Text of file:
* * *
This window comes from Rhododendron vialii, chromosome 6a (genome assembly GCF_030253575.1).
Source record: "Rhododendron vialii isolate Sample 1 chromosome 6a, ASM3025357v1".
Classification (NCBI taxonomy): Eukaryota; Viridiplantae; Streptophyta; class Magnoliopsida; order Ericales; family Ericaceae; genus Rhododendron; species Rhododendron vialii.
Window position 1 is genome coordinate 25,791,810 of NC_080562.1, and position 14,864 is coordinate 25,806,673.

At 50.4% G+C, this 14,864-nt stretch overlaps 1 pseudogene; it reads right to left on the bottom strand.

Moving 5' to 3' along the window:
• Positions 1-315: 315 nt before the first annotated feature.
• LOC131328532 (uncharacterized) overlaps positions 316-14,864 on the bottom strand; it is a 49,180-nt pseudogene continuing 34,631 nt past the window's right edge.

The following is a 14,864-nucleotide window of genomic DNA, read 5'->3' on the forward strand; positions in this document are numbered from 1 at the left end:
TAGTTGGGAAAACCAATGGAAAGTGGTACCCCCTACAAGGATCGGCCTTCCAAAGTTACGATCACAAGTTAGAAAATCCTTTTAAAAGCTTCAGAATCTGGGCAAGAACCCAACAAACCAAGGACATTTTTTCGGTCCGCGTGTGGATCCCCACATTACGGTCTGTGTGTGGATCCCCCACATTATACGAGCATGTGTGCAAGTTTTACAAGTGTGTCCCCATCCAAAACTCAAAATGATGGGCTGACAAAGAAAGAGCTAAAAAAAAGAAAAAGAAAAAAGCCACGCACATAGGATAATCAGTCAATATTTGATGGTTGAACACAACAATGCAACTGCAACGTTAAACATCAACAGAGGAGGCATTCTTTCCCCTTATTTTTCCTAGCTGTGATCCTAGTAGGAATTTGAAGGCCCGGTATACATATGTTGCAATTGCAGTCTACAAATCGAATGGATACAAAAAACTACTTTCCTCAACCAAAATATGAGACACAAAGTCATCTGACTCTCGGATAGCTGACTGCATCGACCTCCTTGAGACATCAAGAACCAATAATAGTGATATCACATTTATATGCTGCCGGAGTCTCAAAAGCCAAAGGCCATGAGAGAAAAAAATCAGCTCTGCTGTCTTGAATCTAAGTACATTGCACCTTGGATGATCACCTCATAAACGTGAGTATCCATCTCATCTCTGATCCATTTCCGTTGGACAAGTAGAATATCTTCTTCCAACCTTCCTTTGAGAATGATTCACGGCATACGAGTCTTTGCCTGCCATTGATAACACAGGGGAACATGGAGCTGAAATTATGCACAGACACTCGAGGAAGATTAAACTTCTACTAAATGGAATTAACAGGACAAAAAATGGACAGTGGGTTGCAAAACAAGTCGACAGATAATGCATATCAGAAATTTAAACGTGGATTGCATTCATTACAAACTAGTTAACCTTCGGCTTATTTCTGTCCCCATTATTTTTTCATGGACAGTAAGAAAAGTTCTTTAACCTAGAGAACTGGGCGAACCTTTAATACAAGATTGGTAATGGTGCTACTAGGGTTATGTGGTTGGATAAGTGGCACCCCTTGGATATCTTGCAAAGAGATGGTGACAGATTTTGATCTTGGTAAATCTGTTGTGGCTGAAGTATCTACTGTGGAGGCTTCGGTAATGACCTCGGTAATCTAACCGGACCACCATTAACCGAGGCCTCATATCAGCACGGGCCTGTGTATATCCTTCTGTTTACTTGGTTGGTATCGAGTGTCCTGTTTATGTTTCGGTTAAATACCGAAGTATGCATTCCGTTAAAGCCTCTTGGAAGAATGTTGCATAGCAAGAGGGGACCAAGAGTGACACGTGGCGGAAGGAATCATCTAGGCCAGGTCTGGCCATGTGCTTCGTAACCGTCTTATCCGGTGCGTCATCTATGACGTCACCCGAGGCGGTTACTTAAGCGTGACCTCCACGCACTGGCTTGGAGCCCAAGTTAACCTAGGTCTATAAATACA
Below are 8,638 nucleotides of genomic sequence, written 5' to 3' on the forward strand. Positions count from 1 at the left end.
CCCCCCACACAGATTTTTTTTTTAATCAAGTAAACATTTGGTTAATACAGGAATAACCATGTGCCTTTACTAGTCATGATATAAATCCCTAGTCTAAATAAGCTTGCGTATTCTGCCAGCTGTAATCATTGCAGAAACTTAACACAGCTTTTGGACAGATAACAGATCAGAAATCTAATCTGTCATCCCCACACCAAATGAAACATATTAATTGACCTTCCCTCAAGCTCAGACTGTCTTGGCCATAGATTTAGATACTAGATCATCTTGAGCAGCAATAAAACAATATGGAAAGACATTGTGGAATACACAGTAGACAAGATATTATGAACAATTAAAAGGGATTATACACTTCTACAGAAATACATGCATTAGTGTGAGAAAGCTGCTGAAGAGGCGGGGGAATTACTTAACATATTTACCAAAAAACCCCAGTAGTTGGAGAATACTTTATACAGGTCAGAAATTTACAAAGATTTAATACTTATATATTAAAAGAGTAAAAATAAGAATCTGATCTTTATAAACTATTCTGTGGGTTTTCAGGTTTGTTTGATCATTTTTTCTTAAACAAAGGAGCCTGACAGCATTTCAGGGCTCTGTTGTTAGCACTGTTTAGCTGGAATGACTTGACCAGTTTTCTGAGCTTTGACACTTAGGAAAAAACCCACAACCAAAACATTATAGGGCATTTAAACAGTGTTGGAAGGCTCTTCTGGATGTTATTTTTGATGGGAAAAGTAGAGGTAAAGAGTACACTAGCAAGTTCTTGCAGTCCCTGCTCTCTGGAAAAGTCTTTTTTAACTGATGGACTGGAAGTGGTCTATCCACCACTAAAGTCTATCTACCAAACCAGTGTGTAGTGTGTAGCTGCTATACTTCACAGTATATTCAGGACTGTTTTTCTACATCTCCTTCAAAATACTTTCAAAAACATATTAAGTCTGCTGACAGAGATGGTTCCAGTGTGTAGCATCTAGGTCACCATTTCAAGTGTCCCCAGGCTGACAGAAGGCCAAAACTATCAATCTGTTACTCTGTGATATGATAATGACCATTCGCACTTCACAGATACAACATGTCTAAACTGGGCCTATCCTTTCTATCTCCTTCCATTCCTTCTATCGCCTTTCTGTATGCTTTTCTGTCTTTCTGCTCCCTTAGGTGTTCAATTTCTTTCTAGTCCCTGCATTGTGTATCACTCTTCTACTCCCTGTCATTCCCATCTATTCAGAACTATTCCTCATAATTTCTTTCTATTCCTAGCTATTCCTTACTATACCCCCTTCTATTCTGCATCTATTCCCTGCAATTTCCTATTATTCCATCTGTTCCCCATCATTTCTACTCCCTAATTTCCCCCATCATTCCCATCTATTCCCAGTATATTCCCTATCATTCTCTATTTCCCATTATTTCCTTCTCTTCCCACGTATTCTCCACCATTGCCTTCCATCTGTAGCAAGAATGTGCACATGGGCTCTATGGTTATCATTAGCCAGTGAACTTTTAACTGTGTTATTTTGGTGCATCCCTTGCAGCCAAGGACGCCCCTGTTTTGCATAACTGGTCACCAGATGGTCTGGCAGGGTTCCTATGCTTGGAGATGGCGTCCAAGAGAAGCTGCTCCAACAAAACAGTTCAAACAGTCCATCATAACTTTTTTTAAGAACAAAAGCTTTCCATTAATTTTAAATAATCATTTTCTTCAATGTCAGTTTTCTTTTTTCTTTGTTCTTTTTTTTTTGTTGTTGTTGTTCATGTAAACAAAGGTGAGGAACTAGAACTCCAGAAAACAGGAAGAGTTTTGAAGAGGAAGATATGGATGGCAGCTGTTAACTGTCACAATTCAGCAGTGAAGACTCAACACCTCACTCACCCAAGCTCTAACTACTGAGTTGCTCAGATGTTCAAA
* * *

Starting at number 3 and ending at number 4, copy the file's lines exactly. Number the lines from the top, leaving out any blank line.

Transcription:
Classification (NCBI taxonomy): Eukaryota; Viridiplantae; Streptophyta; class Magnoliopsida; order Ericales; family Ericaceae; genus Rhododendron; species Rhododendron vialii.
Window position 1 is genome coordinate 25,791,810 of NC_080562.1, and position 14,864 is coordinate 25,806,673.